How did she find the academic environment at Oxford compared to the conservatoire experience offered by the RAM? Was it as easy to get her music performed? ‘There are affiliate ensembles that work with the composition department. As a Master’s student you could sign up to work with a symphony orchestra or a string quartet… and I was also able to mix with conductors and musicologists.’

Can she comment on the masterclasses she undertook with John Adams, Oliver Knussen and Peter Maxwell Davies – all quite different composers? ‘All of them allowed me a way into their world, their way of thinking about music. Listening to Oliver Knussen talk was a highlight for me. He was a wonderful conductor too, and that gave him a different insight which as a pianist I simply didn’t have. He discussed some seminal works which I thought I already knew, but he lent a completely new perspective, and it was really enlightening.’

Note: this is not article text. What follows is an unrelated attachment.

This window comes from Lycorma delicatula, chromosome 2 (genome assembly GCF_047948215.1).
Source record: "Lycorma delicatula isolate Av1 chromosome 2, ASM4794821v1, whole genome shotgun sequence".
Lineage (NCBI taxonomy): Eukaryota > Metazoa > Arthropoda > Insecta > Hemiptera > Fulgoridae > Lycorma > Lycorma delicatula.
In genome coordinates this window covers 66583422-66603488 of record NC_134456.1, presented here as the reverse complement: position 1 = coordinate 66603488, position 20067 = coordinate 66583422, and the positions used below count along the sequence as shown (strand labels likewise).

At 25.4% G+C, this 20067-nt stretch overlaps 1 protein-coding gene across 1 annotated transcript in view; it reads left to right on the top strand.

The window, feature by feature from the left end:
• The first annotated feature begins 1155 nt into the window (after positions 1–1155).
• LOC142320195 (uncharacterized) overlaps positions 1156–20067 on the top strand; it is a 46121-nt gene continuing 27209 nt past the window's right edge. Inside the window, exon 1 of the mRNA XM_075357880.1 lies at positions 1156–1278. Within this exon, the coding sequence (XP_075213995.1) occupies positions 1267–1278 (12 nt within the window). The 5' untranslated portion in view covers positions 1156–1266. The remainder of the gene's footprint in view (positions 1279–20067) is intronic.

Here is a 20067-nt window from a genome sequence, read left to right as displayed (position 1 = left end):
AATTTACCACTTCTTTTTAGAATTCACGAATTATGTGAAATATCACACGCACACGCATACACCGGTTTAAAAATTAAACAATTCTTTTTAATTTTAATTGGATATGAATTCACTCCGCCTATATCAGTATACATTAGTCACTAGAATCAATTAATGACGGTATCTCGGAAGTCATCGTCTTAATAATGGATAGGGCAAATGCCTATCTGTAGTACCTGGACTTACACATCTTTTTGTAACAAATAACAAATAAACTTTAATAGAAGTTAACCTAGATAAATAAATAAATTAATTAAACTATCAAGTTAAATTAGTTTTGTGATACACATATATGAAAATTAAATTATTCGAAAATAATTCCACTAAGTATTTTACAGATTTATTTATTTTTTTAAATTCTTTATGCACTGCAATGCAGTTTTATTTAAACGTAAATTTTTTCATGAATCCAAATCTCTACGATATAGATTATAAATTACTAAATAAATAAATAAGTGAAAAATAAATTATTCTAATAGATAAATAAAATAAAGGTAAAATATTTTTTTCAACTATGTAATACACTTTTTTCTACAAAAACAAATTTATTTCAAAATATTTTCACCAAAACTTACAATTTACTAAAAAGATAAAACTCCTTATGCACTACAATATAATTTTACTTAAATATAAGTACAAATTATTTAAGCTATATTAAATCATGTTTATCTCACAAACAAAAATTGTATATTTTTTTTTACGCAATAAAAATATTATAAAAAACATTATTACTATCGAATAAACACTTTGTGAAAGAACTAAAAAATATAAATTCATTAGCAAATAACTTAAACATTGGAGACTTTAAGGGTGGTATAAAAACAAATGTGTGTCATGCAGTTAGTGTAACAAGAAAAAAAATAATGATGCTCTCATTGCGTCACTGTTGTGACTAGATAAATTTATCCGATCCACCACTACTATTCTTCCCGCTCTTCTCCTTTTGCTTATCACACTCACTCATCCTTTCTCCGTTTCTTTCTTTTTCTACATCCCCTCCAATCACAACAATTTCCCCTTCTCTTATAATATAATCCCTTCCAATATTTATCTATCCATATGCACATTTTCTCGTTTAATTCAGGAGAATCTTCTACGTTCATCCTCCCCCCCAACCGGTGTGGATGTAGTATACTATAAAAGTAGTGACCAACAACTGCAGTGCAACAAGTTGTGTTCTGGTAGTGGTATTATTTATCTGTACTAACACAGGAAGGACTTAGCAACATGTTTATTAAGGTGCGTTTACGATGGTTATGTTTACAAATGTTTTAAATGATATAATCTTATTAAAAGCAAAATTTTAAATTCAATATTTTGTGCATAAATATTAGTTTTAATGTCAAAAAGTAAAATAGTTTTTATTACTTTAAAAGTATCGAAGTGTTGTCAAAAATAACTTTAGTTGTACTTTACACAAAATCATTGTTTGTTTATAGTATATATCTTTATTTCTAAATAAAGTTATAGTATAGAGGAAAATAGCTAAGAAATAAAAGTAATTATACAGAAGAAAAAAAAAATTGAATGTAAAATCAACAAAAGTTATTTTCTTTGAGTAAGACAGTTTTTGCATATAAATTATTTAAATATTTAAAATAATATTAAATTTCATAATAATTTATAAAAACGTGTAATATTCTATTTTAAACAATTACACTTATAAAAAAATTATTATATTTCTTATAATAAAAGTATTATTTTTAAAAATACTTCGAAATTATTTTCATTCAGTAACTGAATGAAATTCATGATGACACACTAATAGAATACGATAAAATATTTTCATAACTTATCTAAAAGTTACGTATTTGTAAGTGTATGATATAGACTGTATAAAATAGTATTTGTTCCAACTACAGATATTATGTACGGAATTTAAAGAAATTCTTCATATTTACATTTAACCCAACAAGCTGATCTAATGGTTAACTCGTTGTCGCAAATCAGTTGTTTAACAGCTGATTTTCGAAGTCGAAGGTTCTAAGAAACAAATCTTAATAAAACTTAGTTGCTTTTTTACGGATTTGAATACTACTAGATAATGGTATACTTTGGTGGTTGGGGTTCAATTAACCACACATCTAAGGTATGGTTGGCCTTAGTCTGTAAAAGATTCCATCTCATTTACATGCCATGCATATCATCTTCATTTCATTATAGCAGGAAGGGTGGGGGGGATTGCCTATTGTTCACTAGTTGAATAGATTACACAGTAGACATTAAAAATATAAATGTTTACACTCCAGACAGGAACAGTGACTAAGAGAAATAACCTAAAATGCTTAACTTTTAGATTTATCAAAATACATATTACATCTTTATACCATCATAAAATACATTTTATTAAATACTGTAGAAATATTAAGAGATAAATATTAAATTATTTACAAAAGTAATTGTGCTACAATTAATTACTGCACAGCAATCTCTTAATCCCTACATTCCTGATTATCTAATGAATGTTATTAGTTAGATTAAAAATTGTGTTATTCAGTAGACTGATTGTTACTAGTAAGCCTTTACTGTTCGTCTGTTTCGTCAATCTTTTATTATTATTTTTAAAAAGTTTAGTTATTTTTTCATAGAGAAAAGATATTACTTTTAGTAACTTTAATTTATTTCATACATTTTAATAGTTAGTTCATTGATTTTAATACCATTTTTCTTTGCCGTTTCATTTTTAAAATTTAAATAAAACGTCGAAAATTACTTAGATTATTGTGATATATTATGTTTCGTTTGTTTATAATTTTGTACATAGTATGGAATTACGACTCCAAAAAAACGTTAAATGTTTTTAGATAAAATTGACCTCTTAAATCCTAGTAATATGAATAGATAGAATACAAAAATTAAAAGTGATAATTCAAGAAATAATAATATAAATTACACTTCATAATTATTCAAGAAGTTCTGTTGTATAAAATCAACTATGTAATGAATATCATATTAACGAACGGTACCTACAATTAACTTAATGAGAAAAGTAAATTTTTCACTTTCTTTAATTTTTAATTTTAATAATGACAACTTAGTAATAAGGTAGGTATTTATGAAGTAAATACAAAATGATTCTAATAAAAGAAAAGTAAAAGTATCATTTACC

Starting her composition studies early means that Arakelyan has written equally for genres including voice, choir, chamber and solo instruments, and several scores for full orchestra. I wonder if she has a favourite ensemble or genre. ‘I hope I won’t offend any ensembles by saying that voices, voices, voices are my favourite… and it’s not just because I’m talking to Choir & Organ! The voice is the original instrument. We all have a voice and there is something profoundly beautiful about a group of human beings singing together. The soundworld has so many possibilities; I have been in love with writing for voices ever since I can remember.’